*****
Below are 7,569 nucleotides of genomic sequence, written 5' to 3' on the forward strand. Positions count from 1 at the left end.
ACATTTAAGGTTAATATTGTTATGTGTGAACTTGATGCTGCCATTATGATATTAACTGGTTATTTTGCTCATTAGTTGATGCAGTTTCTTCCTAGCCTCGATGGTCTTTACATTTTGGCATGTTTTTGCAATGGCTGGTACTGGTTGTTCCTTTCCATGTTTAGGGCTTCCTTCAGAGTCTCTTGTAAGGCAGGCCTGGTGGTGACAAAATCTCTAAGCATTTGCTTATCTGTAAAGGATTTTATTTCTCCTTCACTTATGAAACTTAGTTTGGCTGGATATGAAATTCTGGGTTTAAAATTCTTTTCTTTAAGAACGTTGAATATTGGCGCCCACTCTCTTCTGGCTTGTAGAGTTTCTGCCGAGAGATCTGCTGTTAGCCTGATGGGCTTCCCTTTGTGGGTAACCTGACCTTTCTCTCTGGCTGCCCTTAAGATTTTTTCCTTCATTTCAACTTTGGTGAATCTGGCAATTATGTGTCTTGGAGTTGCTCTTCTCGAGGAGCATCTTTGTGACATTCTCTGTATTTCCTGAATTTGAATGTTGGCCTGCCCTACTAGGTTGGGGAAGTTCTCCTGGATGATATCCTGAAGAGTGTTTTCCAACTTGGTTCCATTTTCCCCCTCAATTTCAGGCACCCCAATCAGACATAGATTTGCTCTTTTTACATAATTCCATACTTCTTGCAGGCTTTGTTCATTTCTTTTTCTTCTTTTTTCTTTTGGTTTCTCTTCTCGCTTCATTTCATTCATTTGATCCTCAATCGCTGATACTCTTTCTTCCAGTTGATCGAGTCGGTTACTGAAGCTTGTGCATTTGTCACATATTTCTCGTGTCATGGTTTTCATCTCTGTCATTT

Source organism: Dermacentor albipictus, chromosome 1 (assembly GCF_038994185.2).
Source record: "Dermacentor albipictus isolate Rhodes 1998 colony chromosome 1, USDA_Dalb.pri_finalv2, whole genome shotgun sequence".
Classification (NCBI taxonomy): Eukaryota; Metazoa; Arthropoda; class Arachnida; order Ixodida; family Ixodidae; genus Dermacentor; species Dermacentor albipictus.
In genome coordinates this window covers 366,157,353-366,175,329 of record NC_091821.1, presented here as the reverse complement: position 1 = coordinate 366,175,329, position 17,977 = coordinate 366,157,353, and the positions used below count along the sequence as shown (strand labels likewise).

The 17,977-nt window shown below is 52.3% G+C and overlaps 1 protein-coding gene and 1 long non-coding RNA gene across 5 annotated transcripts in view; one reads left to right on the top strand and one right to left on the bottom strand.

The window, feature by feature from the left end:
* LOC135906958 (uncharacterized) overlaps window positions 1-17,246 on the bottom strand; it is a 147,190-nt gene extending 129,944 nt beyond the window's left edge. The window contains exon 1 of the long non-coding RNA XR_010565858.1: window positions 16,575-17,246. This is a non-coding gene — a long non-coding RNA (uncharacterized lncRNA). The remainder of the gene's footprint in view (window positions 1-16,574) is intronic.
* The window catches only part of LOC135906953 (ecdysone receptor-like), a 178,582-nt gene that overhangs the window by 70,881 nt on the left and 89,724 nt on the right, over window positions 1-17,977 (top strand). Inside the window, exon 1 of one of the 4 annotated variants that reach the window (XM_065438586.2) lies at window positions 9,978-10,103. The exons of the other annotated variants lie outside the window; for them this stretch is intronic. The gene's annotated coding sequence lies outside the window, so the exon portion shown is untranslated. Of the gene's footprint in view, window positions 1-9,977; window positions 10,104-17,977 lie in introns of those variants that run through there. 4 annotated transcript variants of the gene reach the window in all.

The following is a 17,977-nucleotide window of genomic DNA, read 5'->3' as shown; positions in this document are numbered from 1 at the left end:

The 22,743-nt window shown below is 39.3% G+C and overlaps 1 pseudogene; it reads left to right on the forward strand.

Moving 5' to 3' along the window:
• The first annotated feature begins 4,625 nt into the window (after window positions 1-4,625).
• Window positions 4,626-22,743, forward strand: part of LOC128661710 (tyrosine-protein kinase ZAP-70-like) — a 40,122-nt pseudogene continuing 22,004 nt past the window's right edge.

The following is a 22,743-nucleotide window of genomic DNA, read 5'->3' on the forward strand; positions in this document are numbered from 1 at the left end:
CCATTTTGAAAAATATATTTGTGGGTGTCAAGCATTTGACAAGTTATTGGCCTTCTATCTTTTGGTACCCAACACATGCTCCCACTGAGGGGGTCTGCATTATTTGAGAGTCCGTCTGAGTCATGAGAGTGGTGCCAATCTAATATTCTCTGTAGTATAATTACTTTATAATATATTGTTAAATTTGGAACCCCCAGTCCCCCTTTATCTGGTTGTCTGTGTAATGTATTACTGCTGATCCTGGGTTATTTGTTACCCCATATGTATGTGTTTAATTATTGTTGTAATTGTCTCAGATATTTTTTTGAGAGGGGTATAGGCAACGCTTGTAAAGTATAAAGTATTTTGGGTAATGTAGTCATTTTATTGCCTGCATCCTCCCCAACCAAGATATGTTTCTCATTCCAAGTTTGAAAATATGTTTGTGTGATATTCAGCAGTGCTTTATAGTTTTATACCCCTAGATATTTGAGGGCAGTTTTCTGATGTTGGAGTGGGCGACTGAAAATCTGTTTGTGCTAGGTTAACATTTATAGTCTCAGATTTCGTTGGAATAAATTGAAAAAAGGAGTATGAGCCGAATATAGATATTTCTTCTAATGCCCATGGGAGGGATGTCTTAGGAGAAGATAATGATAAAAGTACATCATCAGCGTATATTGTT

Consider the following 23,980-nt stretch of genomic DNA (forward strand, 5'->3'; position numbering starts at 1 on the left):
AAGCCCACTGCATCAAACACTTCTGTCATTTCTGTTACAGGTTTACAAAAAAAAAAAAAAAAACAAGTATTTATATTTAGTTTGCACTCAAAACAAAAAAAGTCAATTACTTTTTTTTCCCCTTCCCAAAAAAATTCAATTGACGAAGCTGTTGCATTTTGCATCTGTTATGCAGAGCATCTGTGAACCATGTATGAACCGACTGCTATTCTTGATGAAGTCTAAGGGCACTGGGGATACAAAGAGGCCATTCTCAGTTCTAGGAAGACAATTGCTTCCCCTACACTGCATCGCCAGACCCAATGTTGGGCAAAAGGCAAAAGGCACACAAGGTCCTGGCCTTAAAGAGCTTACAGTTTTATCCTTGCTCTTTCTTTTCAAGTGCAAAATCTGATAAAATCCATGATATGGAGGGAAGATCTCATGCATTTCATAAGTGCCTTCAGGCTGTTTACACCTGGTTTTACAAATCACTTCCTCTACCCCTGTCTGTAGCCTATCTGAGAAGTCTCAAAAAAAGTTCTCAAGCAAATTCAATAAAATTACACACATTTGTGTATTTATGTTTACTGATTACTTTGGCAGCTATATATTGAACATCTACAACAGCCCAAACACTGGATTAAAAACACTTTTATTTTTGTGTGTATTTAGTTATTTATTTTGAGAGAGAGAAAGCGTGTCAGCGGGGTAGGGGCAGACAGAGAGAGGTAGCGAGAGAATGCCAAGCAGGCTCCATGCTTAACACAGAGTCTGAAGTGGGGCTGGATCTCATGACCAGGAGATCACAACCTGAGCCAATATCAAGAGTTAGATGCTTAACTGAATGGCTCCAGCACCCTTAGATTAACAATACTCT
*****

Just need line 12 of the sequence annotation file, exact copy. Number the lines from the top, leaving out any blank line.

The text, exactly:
The 22,743-nt window shown below is 39.3% G+C and overlaps 1 pseudogene; it reads left to right on the forward strand.